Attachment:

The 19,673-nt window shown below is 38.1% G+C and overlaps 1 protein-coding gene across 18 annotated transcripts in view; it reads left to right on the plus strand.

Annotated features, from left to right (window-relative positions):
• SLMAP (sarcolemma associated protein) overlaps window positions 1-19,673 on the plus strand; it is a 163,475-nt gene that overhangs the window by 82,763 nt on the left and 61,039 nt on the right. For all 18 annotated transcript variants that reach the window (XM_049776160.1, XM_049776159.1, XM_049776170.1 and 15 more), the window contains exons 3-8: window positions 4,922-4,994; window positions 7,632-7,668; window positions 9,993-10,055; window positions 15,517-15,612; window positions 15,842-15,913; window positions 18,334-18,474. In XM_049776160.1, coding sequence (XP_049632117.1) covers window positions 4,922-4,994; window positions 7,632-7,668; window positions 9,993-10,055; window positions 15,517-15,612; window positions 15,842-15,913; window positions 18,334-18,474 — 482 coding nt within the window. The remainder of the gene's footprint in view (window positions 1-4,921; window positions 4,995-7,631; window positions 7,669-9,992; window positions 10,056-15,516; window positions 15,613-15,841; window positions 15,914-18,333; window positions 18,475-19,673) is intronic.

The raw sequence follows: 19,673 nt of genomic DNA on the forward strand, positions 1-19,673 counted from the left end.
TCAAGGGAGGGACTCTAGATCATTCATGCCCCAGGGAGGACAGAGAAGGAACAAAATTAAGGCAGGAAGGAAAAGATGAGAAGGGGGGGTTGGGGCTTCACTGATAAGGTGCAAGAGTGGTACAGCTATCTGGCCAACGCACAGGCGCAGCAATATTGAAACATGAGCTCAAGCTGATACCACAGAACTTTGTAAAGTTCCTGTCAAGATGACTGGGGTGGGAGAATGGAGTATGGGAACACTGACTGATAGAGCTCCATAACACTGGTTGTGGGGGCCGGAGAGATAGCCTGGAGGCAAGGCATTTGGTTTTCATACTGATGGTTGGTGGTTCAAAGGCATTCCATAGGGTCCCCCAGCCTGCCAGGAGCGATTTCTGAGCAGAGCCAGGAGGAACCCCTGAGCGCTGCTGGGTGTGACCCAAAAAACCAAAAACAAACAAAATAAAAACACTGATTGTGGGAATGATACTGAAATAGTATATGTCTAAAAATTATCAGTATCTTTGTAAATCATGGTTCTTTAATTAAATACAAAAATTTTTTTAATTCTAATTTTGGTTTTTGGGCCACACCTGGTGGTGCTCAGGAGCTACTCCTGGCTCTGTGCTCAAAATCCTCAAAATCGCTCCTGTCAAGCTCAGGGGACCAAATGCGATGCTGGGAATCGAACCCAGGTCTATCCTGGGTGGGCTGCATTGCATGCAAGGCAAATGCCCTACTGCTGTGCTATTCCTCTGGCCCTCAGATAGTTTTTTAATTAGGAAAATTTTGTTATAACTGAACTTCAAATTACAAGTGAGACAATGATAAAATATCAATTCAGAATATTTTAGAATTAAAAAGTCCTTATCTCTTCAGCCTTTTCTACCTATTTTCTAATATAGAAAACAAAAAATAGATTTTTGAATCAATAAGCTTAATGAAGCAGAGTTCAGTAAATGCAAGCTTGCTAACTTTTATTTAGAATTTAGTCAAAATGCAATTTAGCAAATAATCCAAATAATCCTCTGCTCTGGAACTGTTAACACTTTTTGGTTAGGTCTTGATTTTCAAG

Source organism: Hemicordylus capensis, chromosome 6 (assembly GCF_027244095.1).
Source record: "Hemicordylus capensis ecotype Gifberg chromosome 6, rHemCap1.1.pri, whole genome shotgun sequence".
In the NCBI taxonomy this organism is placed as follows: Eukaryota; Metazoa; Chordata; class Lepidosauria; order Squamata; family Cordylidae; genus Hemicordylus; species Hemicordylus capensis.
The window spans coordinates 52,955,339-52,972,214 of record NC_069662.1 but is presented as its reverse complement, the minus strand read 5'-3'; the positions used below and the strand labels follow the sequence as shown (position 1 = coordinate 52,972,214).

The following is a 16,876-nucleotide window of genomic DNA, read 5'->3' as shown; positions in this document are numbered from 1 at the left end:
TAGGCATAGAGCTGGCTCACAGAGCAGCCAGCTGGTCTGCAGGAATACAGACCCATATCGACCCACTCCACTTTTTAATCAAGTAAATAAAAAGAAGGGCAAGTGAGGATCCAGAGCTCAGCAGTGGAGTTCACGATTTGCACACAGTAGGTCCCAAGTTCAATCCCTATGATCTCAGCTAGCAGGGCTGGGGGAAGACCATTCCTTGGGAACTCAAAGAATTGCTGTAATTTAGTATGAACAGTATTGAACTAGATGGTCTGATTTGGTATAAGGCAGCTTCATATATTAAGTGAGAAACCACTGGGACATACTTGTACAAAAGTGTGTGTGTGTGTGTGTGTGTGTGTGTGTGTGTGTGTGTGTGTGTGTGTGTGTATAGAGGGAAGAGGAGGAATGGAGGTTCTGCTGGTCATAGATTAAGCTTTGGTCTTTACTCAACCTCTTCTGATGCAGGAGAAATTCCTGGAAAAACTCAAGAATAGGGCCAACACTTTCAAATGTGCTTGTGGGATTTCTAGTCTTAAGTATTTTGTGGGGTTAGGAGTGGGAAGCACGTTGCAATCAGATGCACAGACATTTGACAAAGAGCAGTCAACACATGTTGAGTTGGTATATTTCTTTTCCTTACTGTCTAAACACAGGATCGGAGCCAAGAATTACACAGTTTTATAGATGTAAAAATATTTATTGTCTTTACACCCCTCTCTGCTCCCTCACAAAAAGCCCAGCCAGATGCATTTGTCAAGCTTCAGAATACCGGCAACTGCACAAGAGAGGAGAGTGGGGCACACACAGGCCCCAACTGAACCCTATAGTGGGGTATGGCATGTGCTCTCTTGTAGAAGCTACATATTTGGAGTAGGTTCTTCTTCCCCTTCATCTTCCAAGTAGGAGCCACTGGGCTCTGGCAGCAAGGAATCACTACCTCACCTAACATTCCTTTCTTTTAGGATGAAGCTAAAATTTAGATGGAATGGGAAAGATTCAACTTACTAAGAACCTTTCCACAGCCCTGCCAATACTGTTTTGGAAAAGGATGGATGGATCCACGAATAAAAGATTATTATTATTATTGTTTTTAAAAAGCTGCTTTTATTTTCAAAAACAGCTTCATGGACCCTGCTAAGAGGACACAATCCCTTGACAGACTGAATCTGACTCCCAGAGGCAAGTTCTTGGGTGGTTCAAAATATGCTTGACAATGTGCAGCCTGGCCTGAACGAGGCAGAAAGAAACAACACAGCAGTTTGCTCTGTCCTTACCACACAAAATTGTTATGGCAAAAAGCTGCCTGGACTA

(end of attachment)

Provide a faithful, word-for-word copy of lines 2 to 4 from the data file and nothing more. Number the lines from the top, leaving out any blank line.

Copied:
Annotated features, from left to right (window-relative positions):
• SLMAP (sarcolemma associated protein) overlaps window positions 1-19,673 on the plus strand; it is a 163,475-nt gene that overhangs the window by 82,763 nt on the left and 61,039 nt on the right. For all 18 annotated transcript variants that reach the window (XM_049776160.1, XM_049776159.1, XM_049776170.1 and 15 more), the window contains exons 3-8: window positions 4,922-4,994; window positions 7,632-7,668; window positions 9,993-10,055; window positions 15,517-15,612; window positions 15,842-15,913; window positions 18,334-18,474. In XM_049776160.1, coding sequence (XP_049632117.1) covers window positions 4,922-4,994; window positions 7,632-7,668; window positions 9,993-10,055; window positions 15,517-15,612; window positions 15,842-15,913; window positions 18,334-18,474 — 482 coding nt within the window. The remainder of the gene's footprint in view (window positions 1-4,921; window positions 4,995-7,631; window positions 7,669-9,992; window positions 10,056-15,516; window positions 15,613-15,841; window positions 15,914-18,333; window positions 18,475-19,673) is intronic.

The raw sequence follows: 19,673 nt of genomic DNA on the forward strand, positions 1-19,673 counted from the left end.